I congratulate Prokopieva et al. for their review “Use of Carnosine for Oxidative Stress Reduction in Different Pathologies” [1]. The authors overview properties and biological effects of the antioxidant carnosine (Cn). Data on the use of Cn in various conditions are discussed. Special attention is given to the use of carnosine in neurologic, mental diseases and alcoholism. I have read the paper with a great interest. However, a comment seems to be necessary to formulate a praxis-relevant and evidence-based conclusion.

Cn or -alanyl-L-histidine, an endogenously synthesized dipeptide, was reported to possess antioxidant properties [1, 2]. Cn enters blood being absorbed in the small intestine upon ingestion [2]. Cn is also synthesized in the human body; carnosine synthase is present in skeletal and heart muscle and certain brain regions and in other tissues. The synthesis rate of Cn appears to be predominantly rate-limited by the availability of -alanine. Another precursor, L-histidine, is normally present in blood in sufficient concentrations [3]. The supply of -alanine is dependent both on the hepatic synthesis from uracil and on the diet [2]. Cn penetrates through blood-brain barrier and is generally characterized by high bioavailability [1].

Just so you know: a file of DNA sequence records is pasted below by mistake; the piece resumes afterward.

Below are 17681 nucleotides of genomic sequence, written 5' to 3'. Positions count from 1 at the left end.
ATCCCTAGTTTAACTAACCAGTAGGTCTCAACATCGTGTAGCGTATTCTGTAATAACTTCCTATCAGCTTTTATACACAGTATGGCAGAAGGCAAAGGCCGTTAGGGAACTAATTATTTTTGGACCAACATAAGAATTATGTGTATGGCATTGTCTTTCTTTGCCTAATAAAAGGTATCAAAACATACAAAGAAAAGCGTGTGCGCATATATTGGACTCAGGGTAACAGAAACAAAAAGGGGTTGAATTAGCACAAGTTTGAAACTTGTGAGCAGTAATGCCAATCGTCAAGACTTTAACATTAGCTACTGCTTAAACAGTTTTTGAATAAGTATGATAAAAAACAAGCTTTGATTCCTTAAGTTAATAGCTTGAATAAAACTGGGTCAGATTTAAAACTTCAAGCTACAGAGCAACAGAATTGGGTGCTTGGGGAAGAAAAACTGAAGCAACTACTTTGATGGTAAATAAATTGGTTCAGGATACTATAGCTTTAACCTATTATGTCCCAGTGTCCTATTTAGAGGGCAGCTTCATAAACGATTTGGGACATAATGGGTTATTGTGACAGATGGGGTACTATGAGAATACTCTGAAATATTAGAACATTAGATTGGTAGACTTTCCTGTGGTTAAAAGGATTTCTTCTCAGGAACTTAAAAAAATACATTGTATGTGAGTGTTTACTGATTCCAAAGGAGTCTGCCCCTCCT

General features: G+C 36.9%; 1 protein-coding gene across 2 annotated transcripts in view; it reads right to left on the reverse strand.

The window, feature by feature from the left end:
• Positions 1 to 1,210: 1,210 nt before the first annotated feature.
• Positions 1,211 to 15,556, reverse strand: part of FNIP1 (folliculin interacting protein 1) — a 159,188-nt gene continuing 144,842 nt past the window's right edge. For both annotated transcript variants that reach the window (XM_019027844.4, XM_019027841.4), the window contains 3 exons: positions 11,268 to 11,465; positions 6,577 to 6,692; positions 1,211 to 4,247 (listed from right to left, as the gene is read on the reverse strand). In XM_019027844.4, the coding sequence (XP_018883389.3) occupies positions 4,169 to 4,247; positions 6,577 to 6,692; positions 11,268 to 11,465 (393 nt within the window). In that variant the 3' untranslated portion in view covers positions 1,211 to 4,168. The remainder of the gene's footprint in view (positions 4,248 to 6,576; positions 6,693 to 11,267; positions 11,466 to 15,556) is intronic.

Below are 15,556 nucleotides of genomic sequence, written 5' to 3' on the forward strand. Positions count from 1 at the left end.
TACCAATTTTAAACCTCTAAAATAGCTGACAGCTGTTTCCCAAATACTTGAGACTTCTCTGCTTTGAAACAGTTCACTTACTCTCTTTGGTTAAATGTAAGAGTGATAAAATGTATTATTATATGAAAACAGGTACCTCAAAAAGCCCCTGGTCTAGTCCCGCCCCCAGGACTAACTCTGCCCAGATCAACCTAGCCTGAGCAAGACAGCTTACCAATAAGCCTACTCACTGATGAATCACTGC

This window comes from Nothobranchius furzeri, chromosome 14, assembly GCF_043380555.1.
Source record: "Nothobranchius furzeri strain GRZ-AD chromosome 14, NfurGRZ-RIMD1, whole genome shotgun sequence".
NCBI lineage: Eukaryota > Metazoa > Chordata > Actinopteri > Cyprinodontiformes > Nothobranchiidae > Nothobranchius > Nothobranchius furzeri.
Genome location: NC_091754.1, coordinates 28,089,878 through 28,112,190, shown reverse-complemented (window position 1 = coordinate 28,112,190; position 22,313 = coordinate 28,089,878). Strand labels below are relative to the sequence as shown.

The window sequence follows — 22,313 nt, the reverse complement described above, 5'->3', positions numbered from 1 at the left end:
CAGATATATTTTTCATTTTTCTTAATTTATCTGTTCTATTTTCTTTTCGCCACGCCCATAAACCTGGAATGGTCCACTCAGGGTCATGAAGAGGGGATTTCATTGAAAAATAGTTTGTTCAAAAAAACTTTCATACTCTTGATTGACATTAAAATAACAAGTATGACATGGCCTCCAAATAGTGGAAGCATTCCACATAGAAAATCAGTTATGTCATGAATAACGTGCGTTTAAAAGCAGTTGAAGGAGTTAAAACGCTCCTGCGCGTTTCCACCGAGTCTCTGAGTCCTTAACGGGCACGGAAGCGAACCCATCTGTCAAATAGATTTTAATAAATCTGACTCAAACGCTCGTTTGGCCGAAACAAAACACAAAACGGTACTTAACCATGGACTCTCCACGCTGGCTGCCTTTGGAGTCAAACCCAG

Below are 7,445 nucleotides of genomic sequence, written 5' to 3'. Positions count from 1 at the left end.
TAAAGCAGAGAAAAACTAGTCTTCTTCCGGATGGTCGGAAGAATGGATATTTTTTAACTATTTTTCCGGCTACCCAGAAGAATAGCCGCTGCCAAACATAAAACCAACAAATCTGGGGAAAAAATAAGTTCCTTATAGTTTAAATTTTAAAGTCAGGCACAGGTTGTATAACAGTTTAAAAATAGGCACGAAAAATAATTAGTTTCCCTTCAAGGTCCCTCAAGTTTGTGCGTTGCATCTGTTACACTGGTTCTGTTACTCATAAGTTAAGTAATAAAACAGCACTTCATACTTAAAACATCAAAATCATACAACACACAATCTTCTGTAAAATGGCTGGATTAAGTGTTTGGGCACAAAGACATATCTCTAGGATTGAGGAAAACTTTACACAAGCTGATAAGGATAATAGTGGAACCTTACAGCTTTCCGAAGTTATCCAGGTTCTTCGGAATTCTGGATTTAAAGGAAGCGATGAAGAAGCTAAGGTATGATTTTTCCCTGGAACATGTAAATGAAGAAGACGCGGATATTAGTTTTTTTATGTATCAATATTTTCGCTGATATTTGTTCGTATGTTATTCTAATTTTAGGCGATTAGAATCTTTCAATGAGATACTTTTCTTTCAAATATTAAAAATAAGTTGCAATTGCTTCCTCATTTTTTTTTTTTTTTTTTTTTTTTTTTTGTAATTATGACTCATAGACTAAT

To decide whether supplementation of a substance is indicated, the question should be answered whether there can be a deficiency of that substance and if yes, whether it can be compensated for by a diet modification. Such deficiency appears to be improbable for Cn, which is abundant in muscles and can be synthesized in the body. Tissue Cn concentrations are influenced by the diet and are lower in vegetarians than in the general population [2, 4]. In vegetarians, muscle Cn content is limited by hepatic synthesis of -alanine, whereas in omnivores there is additional dietary supply [5].